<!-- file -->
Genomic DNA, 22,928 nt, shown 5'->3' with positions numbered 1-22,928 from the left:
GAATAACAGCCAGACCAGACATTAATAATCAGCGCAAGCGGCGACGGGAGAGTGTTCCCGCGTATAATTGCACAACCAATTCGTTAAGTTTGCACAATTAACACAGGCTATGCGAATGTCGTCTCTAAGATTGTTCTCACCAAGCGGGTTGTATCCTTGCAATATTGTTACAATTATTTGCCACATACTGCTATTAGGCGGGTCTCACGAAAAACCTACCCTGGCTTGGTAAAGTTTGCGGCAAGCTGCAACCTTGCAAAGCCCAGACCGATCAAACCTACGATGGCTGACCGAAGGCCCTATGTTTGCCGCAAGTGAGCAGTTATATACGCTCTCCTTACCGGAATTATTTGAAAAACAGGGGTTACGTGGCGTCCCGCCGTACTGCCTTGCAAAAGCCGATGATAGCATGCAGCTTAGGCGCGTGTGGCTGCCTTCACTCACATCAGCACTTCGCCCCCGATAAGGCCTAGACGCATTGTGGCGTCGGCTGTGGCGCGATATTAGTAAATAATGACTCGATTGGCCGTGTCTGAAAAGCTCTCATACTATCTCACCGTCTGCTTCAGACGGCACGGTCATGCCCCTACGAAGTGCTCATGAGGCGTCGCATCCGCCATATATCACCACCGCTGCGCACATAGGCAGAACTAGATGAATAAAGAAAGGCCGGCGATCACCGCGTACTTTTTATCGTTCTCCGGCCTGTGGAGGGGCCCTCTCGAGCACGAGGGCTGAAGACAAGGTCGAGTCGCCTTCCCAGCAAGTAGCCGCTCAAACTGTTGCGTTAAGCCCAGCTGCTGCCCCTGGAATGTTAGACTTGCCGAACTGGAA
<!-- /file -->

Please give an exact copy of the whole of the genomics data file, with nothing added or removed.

Genomic DNA, 22,928 nt, shown 5'->3' with positions numbered 1-22,928 from the left:
GAATAACAGCCAGACCAGACATTAATAATCAGCGCAAGCGGCGACGGGAGAGTGTTCCCGCGTATAATTGCACAACCAATTCGTTAAGTTTGCACAATTAACACAGGCTATGCGAATGTCGTCTCTAAGATTGTTCTCACCAAGCGGGTTGTATCCTTGCAATATTGTTACAATTATTTGCCACATACTGCTATTAGGCGGGTCTCACGAAAAACCTACCCTGGCTTGGTAAAGTTTGCGGCAAGCTGCAACCTTGCAAAGCCCAGACCGATCAAACCTACGATGGCTGACCGAAGGCCCTATGTTTGCCGCAAGTGAGCAGTTATATACGCTCTCCTTACCGGAATTATTTGAAAAACAGGGGTTACGTGGCGTCCCGCCGTACTGCCTTGCAAAAGCCGATGATAGCATGCAGCTTAGGCGCGTGTGGCTGCCTTCACTCACATCAGCACTTCGCCCCCGATAAGGCCTAGACGCATTGTGGCGTCGGCTGTGGCGCGATATTAGTAAATAATGACTCGATTGGCCGTGTCTGAAAAGCTCTCATACTATCTCACCGTCTGCTTCAGACGGCACGGTCATGCCCCTACGAAGTGCTCATGAGGCGTCGCATCCGCCATATATCACCACCGCTGCGCACATAGGCAGAACTAGATGAATAAAGAAAGGCCGGCGATCACCGCGTACTTTTTATCGTTCTCCGGCCTGTGGAGGGGCCCTCTCGAGCACGAGGGCTGAAGACAAGGTCGAGTCGCCTTCCCAGCAAGTAGCCGCTCAAACTGTTGCGTTAAGCCCAGCTGCTGCCCCTGGAATGTTAGACTTGCCGAACTGGAA